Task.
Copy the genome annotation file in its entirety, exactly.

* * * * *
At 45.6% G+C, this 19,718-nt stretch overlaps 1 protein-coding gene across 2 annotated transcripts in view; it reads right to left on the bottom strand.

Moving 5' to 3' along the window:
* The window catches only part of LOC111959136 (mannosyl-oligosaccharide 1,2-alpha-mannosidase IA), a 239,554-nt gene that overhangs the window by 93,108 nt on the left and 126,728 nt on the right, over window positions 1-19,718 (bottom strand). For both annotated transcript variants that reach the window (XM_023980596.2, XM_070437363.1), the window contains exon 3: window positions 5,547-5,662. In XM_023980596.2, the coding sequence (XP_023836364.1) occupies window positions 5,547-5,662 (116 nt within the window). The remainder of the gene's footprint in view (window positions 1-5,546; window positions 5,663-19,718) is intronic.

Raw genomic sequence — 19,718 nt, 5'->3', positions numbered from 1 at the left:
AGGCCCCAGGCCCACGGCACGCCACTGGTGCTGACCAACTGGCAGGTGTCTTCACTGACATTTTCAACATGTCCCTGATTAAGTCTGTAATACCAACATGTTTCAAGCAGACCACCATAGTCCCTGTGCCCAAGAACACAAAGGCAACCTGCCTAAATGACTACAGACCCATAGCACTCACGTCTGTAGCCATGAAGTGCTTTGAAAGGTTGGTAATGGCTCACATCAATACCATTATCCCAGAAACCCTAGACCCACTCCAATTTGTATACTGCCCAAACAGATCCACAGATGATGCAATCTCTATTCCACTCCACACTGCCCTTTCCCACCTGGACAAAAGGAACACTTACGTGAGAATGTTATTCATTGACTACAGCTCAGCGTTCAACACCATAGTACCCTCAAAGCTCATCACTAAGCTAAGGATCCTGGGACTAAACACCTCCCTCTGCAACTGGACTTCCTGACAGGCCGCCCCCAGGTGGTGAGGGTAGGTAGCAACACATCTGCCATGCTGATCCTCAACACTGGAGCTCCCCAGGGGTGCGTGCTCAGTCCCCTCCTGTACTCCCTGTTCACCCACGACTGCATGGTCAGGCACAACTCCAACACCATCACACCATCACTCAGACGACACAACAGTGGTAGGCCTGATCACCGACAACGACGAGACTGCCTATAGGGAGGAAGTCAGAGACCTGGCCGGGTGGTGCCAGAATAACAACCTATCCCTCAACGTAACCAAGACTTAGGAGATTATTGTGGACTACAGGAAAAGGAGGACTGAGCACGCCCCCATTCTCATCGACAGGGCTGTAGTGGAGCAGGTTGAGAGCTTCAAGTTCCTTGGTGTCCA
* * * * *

At 45.6% G+C, this 19,718-nt stretch overlaps 1 protein-coding gene across 2 annotated transcripts in view; it reads right to left on the bottom strand.

Moving 5' to 3' along the window:
* The window catches only part of LOC111959136 (mannosyl-oligosaccharide 1,2-alpha-mannosidase IA), a 239,554-nt gene that overhangs the window by 93,108 nt on the left and 126,728 nt on the right, over window positions 1-19,718 (bottom strand). For both annotated transcript variants that reach the window (XM_023980596.2, XM_070437363.1), the window contains exon 3: window positions 5,547-5,662. In XM_023980596.2, the coding sequence (XP_023836364.1) occupies window positions 5,547-5,662 (116 nt within the window). The remainder of the gene's footprint in view (window positions 1-5,546; window positions 5,663-19,718) is intronic.

Raw genomic sequence — 19,718 nt, 5'->3', positions numbered from 1 at the left:
AGGCCCCAGGCCCACGGCACGCCACTGGTGCTGACCAACTGGCAGGTGTCTTCACTGACATTTTCAACATGTCCCTGATTAAGTCTGTAATACCAACATGTTTCAAGCAGACCACCATAGTCCCTGTGCCCAAGAACACAAAGGCAACCTGCCTAAATGACTACAGACCCATAGCACTCACGTCTGTAGCCATGAAGTGCTTTGAAAGGTTGGTAATGGCTCACATCAATACCATTATCCCAGAAACCCTAGACCCACTCCAATTTGTATACTGCCCAAACAGATCCACAGATGATGCAATCTCTATTCCACTCCACACTGCCCTTTCCCACCTGGACAAAAGGAACACTTACGTGAGAATGTTATTCATTGACTACAGCTCAGCGTTCAACACCATAGTACCCTCAAAGCTCATCACTAAGCTAAGGATCCTGGGACTAAACACCTCCCTCTGCAACTGGACTTCCTGACAGGCCGCCCCCAGGTGGTGAGGGTAGGTAGCAACACATCTGCCATGCTGATCCTCAACACTGGAGCTCCCCAGGGGTGCGTGCTCAGTCCCCTCCTGTACTCCCTGTTCACCCACGACTGCATGGTCAGGCACAACTCCAACACCATCACACCATCACTCAGACGACACAACAGTGGTAGGCCTGATCACCGACAACGACGAGACTGCCTATAGGGAGGAAGTCAGAGACCTGGCCGGGTGGTGCCAGAATAACAACCTATCCCTCAACGTAACCAAGACTTAGGAGATTATTGTGGACTACAGGAAAAGGAGGACTGAGCACGCCCCCATTCTCATCGACAGGGCTGTAGTGGAGCAGGTTGAGAGCTTCAAGTTCCTTGGTGTCCA